Hello, regret, my old friend…

Hello, regret, my old friend…

Trading can be emotional. The market often has volatile moves and it seems new highs or the end of the world are just around the corner. In this environment, it’s natural for traders to be emotional. Of all the emotions traders deal with, regret is probably the most common.

In fact, I often joke that the default emotional state of a trader is regret. Consider some examples:

  • If you miss a move, there’s obvious regret.
  • If you have a trading system that only trades certain types of patterns or market environments (and you should), you’ll regret not being able to trade other environments.
  • If you have a losing trade, you’ll regret losing money.
  • If you have a winning trade, you’ll regret being in sooner or holding a little longer.
  • If you have a winning trade that goes very far in your favor after you exit, you’ll regret you have trading rules.
  • If you don’t follow those trading rules, you’ll suffer all kinds of regret.
  • Even if you do everything perfectly on a winning trade, you’ll wish you had more size on. (You’re never big enough on winners!)

I could go on and on, but you see the point—regret isn’t just limited to losses. Sensitive traders will experience regret in almost every aspect of trading.

For some traders, this becomes a soul-crushing cycle that ends all hope of success, causes a cascade of emotional problems that extend beyond the marketplace, and can, in the most extreme cases, end a trading career.

What to do??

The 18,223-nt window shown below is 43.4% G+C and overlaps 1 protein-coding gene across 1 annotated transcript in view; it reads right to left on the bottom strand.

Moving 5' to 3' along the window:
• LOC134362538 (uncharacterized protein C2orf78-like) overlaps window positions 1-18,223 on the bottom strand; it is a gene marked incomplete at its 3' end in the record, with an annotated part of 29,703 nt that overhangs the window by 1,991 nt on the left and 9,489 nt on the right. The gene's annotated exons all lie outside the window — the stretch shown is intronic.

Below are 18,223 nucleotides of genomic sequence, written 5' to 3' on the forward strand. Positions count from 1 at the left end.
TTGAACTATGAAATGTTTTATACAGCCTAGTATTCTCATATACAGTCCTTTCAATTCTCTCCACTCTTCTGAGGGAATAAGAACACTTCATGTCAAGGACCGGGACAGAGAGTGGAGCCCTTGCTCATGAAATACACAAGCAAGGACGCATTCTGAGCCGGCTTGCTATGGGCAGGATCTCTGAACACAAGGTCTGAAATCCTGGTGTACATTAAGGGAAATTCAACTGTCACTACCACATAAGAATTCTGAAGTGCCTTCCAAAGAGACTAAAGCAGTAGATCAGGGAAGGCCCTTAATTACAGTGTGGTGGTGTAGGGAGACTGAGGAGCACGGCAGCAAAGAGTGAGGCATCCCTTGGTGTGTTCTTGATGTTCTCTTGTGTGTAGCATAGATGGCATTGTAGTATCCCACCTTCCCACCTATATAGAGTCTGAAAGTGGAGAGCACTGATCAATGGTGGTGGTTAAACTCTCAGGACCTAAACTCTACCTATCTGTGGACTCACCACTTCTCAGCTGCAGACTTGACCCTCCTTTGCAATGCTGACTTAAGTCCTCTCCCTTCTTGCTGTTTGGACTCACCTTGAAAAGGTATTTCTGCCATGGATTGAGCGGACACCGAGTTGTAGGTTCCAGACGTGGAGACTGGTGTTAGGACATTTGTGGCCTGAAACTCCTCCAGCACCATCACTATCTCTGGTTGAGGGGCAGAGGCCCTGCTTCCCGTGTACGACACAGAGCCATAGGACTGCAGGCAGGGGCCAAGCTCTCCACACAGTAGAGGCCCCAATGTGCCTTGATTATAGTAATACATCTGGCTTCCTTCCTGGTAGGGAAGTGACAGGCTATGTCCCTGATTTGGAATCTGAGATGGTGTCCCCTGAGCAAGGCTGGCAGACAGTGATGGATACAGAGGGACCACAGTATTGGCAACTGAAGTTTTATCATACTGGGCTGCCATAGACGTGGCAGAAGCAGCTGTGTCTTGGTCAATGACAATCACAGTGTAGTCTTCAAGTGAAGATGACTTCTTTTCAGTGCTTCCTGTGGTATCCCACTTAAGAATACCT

What’s the solution? Well, first, realize this is normal, and watch out for the experience of this emotion. Traders have different ways of dealing with emotions, but it’s pretty obvious that pressing the button on your trading software is probably the bad way!

For me, I’ve cultivated enough perspective on my emotional state that I usually know when I’m compromised by some outside stress. (And trading against me at those points would be a very profitable trading system!!) Recognizing these points, which, fortunately, are rather rare, and simply not trading is part of the answer.

But as for the day to day regret, my solution is to recognize the emotion and laugh at it. If you think about, it’s such a natural reaction that is so wrong, it almost is funny.

Just had a great winning trader and sad you didn’t break trading rules to hold it longer? “Hello regret, my friend. You are being silly. You know our only job is to follow the rules.

Missed a trade, and you’re sad about that? Maybe you want to bang into a random or ill-considered trade to make up for it? “Hello regret, my old friend. Not today. This is not how we die today…”

Had a losing trade, and you’re sad about that? “Hello regret, you’re back again. We know these losses are just a cost of doing business, and that I make more than I lose. Don’t be silly…”

Managing your inner dialogue like this requires a few things:

  • First, you have to have proven to yourself that you have an edge in the market and can execute it. All the positive talk in the world will not help if you are trading without a statistical edge. (Go walk up to an active volcano crater and think very positive thoughts before jumping in. Similar outcome to trading without an edge.)
  • Then you have to actively cultivate some emotional awareness. Meditation is one path, as is journaling. Pattern interrupts can stop you from acting on an emotional cascade.
  • Then, simply talk to yourself. It will seem silly at first, but once you see the change in your behavior, that silly practice might just save you a lot of money.

Of course, there are other paths and other emotions, but this is one that has cropped up in many conversations I’ve had with traders recently. Try my solution. Big changes in results can come from small changes in mindset.

AdamHGrimes

Adam Grimes has over two decades of experience in the industry as a trader, analyst and system developer. The author of a best-selling trading book, he has traded for his own account, for a top prop firm, and spent several years at the New York Mercantile Exchange. He focuses on the intersection of quantitative analysis and discretionary trading, and has a talent for teaching and helping traders find their own way in the market.